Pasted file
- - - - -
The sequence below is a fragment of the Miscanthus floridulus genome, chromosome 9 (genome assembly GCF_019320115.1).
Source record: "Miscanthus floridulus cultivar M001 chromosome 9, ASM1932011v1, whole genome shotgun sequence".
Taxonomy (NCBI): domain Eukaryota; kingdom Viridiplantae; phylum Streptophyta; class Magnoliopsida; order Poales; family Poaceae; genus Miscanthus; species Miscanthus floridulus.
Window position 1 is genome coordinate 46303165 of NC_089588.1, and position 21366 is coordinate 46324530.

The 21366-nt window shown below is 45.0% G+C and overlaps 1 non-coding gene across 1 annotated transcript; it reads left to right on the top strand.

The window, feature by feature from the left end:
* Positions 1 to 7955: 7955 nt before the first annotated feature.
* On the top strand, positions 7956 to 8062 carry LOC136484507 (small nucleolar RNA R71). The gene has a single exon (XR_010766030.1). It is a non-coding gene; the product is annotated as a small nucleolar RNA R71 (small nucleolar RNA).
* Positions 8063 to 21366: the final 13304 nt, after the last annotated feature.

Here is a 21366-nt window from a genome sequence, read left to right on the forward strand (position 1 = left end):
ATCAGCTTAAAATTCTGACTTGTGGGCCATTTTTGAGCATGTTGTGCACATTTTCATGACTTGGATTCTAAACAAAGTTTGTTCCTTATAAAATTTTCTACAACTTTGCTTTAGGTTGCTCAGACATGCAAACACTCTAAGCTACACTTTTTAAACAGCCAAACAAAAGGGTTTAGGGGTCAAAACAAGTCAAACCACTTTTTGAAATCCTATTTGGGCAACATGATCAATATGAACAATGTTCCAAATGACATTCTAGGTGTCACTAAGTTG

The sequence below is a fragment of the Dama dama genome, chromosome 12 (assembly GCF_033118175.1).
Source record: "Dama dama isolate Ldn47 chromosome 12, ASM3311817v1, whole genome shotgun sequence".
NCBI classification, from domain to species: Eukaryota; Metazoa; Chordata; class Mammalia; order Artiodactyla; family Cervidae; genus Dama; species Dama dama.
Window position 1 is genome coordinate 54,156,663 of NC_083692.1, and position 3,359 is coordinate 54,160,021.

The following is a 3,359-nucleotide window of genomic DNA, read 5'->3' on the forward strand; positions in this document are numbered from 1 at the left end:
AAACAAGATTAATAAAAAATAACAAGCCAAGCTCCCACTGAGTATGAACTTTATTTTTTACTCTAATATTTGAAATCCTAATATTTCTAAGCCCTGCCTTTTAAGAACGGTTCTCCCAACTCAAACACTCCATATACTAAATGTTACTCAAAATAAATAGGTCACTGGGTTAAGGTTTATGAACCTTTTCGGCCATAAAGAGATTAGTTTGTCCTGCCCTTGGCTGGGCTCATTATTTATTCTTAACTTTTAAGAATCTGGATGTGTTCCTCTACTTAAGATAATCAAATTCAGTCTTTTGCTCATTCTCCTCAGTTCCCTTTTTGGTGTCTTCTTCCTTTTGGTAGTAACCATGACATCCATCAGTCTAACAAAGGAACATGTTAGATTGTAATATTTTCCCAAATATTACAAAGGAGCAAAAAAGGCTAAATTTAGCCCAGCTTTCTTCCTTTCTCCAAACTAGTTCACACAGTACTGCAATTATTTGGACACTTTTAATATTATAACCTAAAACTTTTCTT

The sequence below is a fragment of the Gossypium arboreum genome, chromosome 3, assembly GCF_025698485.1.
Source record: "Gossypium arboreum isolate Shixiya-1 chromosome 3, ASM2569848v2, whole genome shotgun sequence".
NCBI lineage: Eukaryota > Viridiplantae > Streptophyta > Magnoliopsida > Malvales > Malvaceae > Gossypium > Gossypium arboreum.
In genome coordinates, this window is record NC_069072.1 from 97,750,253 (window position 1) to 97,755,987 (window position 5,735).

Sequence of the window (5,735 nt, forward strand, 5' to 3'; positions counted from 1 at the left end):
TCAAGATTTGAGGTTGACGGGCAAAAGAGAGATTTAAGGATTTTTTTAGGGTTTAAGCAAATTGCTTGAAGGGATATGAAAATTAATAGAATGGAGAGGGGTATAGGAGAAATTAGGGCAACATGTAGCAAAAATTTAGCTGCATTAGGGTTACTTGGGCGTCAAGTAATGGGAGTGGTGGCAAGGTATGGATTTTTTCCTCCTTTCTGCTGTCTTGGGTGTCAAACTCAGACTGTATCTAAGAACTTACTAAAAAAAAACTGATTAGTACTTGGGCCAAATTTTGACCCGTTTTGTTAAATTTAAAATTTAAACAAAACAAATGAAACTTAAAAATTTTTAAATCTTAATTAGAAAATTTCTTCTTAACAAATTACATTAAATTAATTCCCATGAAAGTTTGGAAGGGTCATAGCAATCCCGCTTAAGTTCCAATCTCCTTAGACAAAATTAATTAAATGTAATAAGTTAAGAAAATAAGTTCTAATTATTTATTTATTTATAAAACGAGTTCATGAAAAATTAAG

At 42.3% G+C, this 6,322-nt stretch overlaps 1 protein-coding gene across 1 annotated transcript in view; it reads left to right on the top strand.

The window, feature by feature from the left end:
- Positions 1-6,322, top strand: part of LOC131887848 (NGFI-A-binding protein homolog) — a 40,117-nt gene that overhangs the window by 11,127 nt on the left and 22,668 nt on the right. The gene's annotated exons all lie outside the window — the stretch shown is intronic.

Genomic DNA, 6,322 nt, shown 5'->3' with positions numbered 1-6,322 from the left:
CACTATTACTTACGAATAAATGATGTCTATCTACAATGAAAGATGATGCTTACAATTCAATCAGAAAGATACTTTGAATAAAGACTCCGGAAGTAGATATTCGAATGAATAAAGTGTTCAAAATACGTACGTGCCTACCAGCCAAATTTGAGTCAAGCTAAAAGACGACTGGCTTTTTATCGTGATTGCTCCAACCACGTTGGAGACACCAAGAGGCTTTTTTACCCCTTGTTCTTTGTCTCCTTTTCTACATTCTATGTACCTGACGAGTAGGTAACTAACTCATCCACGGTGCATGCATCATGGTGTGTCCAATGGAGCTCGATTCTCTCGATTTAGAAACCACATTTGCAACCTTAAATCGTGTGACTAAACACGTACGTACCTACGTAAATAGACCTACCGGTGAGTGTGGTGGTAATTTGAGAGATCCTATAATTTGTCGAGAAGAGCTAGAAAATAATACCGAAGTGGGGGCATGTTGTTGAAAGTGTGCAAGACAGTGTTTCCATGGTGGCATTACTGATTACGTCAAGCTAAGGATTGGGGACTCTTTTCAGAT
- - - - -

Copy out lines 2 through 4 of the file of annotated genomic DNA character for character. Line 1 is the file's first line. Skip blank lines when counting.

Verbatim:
Source record: "Miscanthus floridulus cultivar M001 chromosome 9, ASM1932011v1, whole genome shotgun sequence".
Taxonomy (NCBI): domain Eukaryota; kingdom Viridiplantae; phylum Streptophyta; class Magnoliopsida; order Poales; family Poaceae; genus Miscanthus; species Miscanthus floridulus.
Window position 1 is genome coordinate 46303165 of NC_089588.1, and position 21366 is coordinate 46324530.